You know, I’ve been a Trekkie practically from day one.Â The first episode of Star Trek I watched was the second half of “The Menagerie” in its first run and I was a devoted fan from then on.Â (The really funny thing is that I never got to see the first half of “The Menagerie” till a good 20 years later–during the intervening years I always seemed to tune in one episode too late.)
But I was idly watching an episode of TNG the other day and was reminded yet again that the people who wrote the series weren’t really interested in science, per se.Â Now, focusing on the human element is not a bad thing.Â But if you’re creating a universe for people, it does help to follow just a few commonsense rules.
If you get an “intruder alert” you don’t send a security team down there to check it out, fool–you have the computer analyze the intruders and if they’re the bad guys, you beam them out into space pronto. Duh.
Oh, and somehow I doubt future space battles will be fought by people screaming orders at each other across the bridge–the computer will analyze what needs to be done and then do it, Nomad be damned.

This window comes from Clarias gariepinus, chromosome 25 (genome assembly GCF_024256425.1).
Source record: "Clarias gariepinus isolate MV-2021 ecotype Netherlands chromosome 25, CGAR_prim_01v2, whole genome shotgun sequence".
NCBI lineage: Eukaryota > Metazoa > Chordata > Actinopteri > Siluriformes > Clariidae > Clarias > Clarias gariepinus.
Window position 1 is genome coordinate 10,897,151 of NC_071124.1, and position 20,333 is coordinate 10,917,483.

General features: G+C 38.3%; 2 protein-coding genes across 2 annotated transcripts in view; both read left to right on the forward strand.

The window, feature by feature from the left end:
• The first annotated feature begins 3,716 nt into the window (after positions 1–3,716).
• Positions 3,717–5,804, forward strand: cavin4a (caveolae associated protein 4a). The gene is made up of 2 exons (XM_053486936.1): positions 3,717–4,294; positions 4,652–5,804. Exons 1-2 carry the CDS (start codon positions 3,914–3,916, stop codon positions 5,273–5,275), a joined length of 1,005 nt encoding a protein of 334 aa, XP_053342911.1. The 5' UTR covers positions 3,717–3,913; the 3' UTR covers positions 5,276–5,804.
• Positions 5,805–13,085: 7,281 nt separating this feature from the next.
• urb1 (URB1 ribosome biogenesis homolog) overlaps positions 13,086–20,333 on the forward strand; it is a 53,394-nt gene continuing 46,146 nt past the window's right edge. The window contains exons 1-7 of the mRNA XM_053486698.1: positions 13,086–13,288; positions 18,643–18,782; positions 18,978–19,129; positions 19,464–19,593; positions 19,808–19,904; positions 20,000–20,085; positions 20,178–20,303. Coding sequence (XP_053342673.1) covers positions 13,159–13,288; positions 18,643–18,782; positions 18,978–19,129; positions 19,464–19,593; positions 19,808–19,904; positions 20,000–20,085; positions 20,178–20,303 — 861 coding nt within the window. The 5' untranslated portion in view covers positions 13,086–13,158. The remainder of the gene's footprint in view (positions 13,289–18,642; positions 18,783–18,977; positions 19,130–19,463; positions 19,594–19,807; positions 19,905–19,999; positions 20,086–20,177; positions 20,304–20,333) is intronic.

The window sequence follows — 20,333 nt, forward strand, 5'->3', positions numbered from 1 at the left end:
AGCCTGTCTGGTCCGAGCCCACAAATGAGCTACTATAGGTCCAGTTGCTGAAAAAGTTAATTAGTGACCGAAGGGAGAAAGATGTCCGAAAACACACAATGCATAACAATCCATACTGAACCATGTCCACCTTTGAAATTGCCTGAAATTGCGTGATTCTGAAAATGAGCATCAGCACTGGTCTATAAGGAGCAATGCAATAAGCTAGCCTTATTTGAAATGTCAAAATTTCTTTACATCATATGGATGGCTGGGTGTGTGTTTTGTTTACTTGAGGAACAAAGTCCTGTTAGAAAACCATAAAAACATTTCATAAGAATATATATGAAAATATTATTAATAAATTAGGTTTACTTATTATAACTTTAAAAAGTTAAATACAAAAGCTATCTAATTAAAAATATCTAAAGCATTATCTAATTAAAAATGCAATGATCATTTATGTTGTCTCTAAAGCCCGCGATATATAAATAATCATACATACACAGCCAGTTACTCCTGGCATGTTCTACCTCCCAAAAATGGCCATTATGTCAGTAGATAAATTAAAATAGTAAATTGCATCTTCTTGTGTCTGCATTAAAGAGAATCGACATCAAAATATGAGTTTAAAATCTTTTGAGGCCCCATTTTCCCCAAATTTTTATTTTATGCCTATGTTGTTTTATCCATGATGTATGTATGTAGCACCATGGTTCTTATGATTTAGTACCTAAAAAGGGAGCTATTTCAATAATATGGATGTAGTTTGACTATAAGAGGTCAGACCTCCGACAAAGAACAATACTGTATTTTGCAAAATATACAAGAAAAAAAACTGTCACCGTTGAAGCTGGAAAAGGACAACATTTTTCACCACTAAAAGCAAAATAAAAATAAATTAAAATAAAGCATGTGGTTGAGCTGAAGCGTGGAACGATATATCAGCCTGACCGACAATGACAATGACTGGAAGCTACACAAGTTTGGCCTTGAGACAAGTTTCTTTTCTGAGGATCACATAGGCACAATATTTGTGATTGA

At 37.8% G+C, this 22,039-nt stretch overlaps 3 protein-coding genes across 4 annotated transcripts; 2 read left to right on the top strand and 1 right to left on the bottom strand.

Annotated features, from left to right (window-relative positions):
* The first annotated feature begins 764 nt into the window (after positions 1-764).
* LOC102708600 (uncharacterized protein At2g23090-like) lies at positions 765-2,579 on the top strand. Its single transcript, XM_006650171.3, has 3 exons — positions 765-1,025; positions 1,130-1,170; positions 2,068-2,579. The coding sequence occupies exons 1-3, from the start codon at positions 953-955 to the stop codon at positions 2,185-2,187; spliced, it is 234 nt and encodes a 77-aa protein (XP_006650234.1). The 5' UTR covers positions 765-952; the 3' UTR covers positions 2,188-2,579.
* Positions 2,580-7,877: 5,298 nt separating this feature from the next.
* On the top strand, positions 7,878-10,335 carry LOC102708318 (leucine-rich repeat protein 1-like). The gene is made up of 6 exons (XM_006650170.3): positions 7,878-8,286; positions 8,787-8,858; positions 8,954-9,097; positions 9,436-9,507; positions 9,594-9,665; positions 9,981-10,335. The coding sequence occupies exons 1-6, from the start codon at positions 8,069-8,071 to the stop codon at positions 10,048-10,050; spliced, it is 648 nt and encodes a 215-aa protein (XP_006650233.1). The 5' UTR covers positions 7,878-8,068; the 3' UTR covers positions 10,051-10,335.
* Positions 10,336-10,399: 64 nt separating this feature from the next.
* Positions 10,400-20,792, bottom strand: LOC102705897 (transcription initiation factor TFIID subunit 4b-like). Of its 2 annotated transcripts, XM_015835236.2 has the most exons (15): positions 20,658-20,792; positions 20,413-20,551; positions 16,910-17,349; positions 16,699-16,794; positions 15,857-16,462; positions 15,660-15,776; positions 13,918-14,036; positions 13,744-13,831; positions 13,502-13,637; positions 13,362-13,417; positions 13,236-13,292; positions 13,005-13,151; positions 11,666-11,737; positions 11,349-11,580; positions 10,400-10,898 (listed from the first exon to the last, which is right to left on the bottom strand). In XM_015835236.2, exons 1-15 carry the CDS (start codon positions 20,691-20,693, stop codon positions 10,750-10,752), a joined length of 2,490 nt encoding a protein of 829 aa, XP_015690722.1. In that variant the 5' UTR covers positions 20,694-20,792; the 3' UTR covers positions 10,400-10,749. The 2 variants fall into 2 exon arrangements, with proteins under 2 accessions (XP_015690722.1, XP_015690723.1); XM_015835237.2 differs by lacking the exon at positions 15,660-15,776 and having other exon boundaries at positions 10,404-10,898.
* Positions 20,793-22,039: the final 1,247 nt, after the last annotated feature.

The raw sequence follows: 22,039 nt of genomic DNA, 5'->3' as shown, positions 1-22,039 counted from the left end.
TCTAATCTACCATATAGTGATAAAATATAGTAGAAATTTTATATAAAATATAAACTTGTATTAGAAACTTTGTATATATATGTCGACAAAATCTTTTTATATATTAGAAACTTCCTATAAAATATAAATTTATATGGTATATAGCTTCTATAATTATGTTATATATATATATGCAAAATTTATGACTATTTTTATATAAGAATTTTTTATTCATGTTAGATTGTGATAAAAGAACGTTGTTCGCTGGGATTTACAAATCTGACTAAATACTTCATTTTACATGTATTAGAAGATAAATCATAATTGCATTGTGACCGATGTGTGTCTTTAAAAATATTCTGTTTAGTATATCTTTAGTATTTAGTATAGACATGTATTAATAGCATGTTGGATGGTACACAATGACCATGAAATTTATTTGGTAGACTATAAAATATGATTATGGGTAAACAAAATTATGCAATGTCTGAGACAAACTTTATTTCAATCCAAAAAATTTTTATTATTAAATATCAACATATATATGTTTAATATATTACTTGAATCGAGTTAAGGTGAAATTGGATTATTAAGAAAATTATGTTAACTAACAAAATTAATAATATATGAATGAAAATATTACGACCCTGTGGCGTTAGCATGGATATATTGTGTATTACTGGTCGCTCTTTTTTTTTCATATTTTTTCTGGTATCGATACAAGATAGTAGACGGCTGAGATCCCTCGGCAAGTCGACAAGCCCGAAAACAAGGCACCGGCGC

You’ve just blown open the door to a room full of bad guys. What do you do? Apparently you don’t just spray the room and kill everyone in it–you STAND there in the doorway for dramatic effect. Of course, the bad guys don’t immediately vaporize you either, so it’s a Stupid Stalemate.
If you’re running through a dark hall with a weapon, you sure want one with a BIG RED LIGHT on it. Might just as well have a homing device for the other guys or a big red illuminated target. Oh, and you’re fighting guys who live in the dark, and the idea of just cranking up the lights to “kill off those snot bugs that got Spock a couple hundred years ago” intensity doesn’t occur to anyone?
Two starships run into each other in outer space. One’s bigger than the other one. Does one crunch the other? Riiiight. Later on, one tries to pull away by “thrusting” in reverse. The two ships separate. That sound you hear in the background is Isaac Newton spinning in his grave, and boy, is he pissed.
Your ship can detect “positronic” energy from light-years away, but you can’t figure out where Riker is inside the ship?
Why does TNG’s idea of an alien always involve a human with a bumpy forehead?
What kind of energy does a phaser use, that moves slower than a speeding bullet?
I could go on, and as more questions occur to me I probably will.Hope you'll recommend my posts via your favorite social media. Just don't copy the material as your own.